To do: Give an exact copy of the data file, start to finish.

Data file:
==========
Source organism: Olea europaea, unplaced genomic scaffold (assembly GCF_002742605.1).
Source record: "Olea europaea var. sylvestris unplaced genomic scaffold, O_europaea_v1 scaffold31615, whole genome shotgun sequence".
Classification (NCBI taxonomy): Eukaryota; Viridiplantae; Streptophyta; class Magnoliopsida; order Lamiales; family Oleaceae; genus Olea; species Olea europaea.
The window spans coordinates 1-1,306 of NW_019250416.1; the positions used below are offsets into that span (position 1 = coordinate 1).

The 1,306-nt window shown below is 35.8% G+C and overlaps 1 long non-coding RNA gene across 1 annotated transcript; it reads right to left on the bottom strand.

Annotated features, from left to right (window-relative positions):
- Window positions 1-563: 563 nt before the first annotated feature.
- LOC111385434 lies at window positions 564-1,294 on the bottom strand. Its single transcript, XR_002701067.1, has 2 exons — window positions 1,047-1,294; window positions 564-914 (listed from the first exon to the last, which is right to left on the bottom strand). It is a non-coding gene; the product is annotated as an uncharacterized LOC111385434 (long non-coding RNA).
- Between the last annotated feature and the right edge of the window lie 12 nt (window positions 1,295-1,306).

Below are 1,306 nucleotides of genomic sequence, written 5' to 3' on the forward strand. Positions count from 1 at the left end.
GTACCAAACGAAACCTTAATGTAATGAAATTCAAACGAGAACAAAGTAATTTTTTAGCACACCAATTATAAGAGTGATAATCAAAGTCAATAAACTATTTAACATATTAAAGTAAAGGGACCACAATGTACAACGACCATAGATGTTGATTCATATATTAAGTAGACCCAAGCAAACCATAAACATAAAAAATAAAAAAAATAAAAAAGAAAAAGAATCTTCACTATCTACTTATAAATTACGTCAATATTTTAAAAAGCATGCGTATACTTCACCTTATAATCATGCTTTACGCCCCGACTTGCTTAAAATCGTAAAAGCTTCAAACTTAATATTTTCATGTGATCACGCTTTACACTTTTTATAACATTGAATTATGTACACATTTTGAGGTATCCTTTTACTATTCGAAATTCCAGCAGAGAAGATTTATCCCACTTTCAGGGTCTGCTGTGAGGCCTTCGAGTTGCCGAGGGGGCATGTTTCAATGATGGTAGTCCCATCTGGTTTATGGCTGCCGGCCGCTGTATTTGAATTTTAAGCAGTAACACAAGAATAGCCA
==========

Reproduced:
Source organism: Olea europaea, unplaced genomic scaffold (assembly GCF_002742605.1).
Source record: "Olea europaea var. sylvestris unplaced genomic scaffold, O_europaea_v1 scaffold31615, whole genome shotgun sequence".
Classification (NCBI taxonomy): Eukaryota; Viridiplantae; Streptophyta; class Magnoliopsida; order Lamiales; family Oleaceae; genus Olea; species Olea europaea.
The window spans coordinates 1-1,306 of NW_019250416.1; the positions used below are offsets into that span (position 1 = coordinate 1).

The 1,306-nt window shown below is 35.8% G+C and overlaps 1 long non-coding RNA gene across 1 annotated transcript; it reads right to left on the bottom strand.

Annotated features, from left to right (window-relative positions):
- Window positions 1-563: 563 nt before the first annotated feature.
- LOC111385434 lies at window positions 564-1,294 on the bottom strand. Its single transcript, XR_002701067.1, has 2 exons — window positions 1,047-1,294; window positions 564-914 (listed from the first exon to the last, which is right to left on the bottom strand). It is a non-coding gene; the product is annotated as an uncharacterized LOC111385434 (long non-coding RNA).
- Between the last annotated feature and the right edge of the window lie 12 nt (window positions 1,295-1,306).

Below are 1,306 nucleotides of genomic sequence, written 5' to 3' on the forward strand. Positions count from 1 at the left end.
GTACCAAACGAAACCTTAATGTAATGAAATTCAAACGAGAACAAAGTAATTTTTTAGCACACCAATTATAAGAGTGATAATCAAAGTCAATAAACTATTTAACATATTAAAGTAAAGGGACCACAATGTACAACGACCATAGATGTTGATTCATATATTAAGTAGACCCAAGCAAACCATAAACATAAAAAATAAAAAAAATAAAAAAGAAAAAGAATCTTCACTATCTACTTATAAATTACGTCAATATTTTAAAAAGCATGCGTATACTTCACCTTATAATCATGCTTTACGCCCCGACTTGCTTAAAATCGTAAAAGCTTCAAACTTAATATTTTCATGTGATCACGCTTTACACTTTTTATAACATTGAATTATGTACACATTTTGAGGTATCCTTTTACTATTCGAAATTCCAGCAGAGAAGATTTATCCCACTTTCAGGGTCTGCTGTGAGGCCTTCGAGTTGCCGAGGGGGCATGTTTCAATGATGGTAGTCCCATCTGGTTTATGGCTGCCGGCCGCTGTATTTGAATTTTAAGCAGTAACACAAGAATAGCCA